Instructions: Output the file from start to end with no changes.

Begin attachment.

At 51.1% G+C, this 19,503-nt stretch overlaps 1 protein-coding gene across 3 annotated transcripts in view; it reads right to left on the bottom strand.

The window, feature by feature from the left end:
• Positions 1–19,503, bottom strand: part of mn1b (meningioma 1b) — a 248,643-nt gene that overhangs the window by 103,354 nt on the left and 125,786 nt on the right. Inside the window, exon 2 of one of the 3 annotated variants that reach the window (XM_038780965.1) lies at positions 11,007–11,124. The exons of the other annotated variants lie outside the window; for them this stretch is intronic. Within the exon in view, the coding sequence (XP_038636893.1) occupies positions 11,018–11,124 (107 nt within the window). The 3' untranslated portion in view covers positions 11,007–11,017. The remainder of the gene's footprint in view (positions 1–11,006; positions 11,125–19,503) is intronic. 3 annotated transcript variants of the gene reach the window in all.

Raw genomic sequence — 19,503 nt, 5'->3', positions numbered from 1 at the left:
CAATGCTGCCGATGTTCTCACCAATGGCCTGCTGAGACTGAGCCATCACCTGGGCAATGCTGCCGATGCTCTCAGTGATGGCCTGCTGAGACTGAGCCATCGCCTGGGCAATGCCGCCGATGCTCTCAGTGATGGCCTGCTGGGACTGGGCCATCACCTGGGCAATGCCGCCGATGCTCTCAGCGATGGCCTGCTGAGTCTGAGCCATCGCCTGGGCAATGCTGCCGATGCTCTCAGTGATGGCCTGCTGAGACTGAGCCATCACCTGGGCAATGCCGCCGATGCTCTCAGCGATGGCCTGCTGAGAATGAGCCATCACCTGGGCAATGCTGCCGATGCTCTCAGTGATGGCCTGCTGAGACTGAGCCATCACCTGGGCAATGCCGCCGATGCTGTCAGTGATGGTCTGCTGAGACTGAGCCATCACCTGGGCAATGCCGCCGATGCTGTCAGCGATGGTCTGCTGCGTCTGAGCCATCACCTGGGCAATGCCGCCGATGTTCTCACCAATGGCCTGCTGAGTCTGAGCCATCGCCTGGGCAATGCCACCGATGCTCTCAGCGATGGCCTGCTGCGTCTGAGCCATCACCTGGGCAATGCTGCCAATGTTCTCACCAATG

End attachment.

At 51.1% G+C, this 19,503-nt stretch overlaps 1 protein-coding gene across 3 annotated transcripts in view; it reads right to left on the bottom strand.

The window, feature by feature from the left end:
• Positions 1–19,503, bottom strand: part of mn1b (meningioma 1b) — a 248,643-nt gene that overhangs the window by 103,354 nt on the left and 125,786 nt on the right. Inside the window, exon 2 of one of the 3 annotated variants that reach the window (XM_038780965.1) lies at positions 11,007–11,124. The exons of the other annotated variants lie outside the window; for them this stretch is intronic. Within the exon in view, the coding sequence (XP_038636893.1) occupies positions 11,018–11,124 (107 nt within the window). The 3' untranslated portion in view covers positions 11,007–11,017. The remainder of the gene's footprint in view (positions 1–11,006; positions 11,125–19,503) is intronic. 3 annotated transcript variants of the gene reach the window in all.

Raw genomic sequence — 19,503 nt, 5'->3', positions numbered from 1 at the left:
CAATGCTGCCGATGTTCTCACCAATGGCCTGCTGAGACTGAGCCATCACCTGGGCAATGCTGCCGATGCTCTCAGTGATGGCCTGCTGAGACTGAGCCATCGCCTGGGCAATGCCGCCGATGCTCTCAGTGATGGCCTGCTGGGACTGGGCCATCACCTGGGCAATGCCGCCGATGCTCTCAGCGATGGCCTGCTGAGTCTGAGCCATCGCCTGGGCAATGCTGCCGATGCTCTCAGTGATGGCCTGCTGAGACTGAGCCATCACCTGGGCAATGCCGCCGATGCTCTCAGCGATGGCCTGCTGAGAATGAGCCATCACCTGGGCAATGCTGCCGATGCTCTCAGTGATGGCCTGCTGAGACTGAGCCATCACCTGGGCAATGCCGCCGATGCTGTCAGTGATGGTCTGCTGAGACTGAGCCATCACCTGGGCAATGCCGCCGATGCTGTCAGCGATGGTCTGCTGCGTCTGAGCCATCACCTGGGCAATGCCGCCGATGTTCTCACCAATGGCCTGCTGAGTCTGAGCCATCGCCTGGGCAATGCCACCGATGCTCTCAGCGATGGCCTGCTGCGTCTGAGCCATCACCTGGGCAATGCTGCCAATGTTCTCACCAATG